It’s lame because WP Smush doesn’t 1) resize image dimensions and 2) it has fixed, lossless, default image compression settings. If you upload an oversize (dimensions) image, it remains the same size. Still too large. Gains during WP Smush compression (file size) are typically only 1% or 2% for JPEGs and potentially more around 12% for PNGs. These are insignificant in most cases compared to real potential savings.
Additionally, thumbnail and medium size images are automatically being produced and stored by WordPress on your server space whether you need them or not. (This can be switched off with a simple dashboard trick. Settings > Media > thumbnail size = make both dimensions zero. Same for medium size. Make them zero. No more small image production).
WP Smush attempts compressing these unused images also and includes the “savings” in its stats. This isn’t real savings since these images aren’t necessarily used on your site. That’s what it means when it gives “all sizes” savings numbers. Fluffy.
The most preposterous marketing claim made by WP Smush plugin authors is that it will improve your SEO. Ridiculous!
That is why we recommend using Imsanity free plugin instead. It resizes and does lossy compression to whatever values we set. In our case, we set Imsanity to crop uploaded images to a maximum blog column width (750 pixels) and compress to a quality of 70. It doesn’t compress PNG images by default which we don’t care about in our case.
WP Smush still doesn’t address the biggest issue. That is actual image dimensions. It will attempt to “smush” a monstrously-sized camera image – which of course still remains the same huge dimensions and a slow load.
There are many free, good, lossy image optimization plugins but they are less popular with less than 100k installs. People just don’t test. They assume popular must be the best. To the contrary, it usually means they contribute to site drag and slow page speed.
When you’re working hard to optimize a website, you learn that image file size is an important detail for speed. Many online publishers haven’t the time to learn Photoshop or other image editing programs. Automated optimizers are the next best thing and can speed your production. But which ones do a good job and how good is good enough? Big questions.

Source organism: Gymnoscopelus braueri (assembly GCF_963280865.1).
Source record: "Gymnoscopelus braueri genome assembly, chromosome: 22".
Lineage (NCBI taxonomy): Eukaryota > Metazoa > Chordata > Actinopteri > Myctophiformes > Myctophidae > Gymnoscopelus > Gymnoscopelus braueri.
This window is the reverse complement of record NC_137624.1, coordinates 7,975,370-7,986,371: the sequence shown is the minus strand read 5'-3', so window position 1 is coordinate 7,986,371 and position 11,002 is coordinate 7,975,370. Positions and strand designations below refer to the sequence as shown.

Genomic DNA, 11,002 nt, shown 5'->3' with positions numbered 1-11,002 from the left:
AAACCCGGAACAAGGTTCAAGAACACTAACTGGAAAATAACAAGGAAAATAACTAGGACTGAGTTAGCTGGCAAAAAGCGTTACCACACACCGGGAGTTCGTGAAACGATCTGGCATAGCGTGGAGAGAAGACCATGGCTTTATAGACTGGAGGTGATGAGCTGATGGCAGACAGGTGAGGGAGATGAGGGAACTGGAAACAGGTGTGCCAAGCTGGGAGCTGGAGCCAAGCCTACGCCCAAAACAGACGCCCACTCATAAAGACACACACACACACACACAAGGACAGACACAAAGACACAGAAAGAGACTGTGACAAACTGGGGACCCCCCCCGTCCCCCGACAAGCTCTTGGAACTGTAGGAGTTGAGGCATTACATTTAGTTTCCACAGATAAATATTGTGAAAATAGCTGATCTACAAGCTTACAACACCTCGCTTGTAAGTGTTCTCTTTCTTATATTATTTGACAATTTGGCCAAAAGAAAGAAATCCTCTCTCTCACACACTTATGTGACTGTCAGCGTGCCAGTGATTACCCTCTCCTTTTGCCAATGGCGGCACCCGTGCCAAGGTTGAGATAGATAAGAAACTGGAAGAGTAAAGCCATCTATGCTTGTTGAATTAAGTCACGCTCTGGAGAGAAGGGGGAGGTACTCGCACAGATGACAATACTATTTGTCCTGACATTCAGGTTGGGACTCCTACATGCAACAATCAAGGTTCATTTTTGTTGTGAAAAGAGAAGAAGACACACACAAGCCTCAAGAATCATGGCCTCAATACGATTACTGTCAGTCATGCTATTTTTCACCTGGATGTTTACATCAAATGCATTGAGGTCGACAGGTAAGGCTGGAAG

We’ve tested some nice online utilities for optimizing images, but only three stand out. These can be as frugal as optimization done in standalone programs like Photoshop. Don’t just ignore image speed issues. Sadly, halving the image weight on your home page will not make it load twice as fast. There are many other things to take into consideration. Nonetheless, image size and weight are the biggest contributors to site bloat. It’s worth your time to learn a few compression tricks.
Images are the biggest lump of sluggish web page weight. Everyone hates slow loading pages. Automated image workflow is an effortless way to improve user experience. Without difficulty, you can achieve the right balance of image file size and best quality. Optimizing images helps reduce your website visitor’s frustration.
We did a simple test of online optimizers with just two images. We weren’t interested in the nuances. We only wanted to know if the optimization tools met a minimum processing criteria. We describe our goals below under the section “PagePipe’s quick-test criteria.” Here are the two test images:
Test Banner JPEG Image
trees-rocks.jpg, weight: 122.2k, dimensions: 1024 x 300 pixels
Test Camera Output JPEG Image
wood-test.jpg, weight: 5.5MB, Dimensions: 4378 x 2916 pixels
PagePipe’s recommends only three web image-optimizer utilities.
Please try the 3 image utilities and see if they have value for the web file sizes you use.
DynamicDrive image results are displayed by Quality-10 increments. We liked this simple, still-image visual feature a lot. DynamicDrive had an upload size limit of 2.86MB. That is too small for images straight out of a digital camera. We couldn’t upload the larger test JPEG because it is 5.5MB. We still like this browser-upload utility best for most web work because it shows all ten results for comparison. No fiddling with controls. Visual selection is easy.
17k, -85% savings
11K, -91% savings
121K, -98% savings
3. Web Resizer
Web Resizer Results:
19.29k, -83% savings
63.94k, -98% savings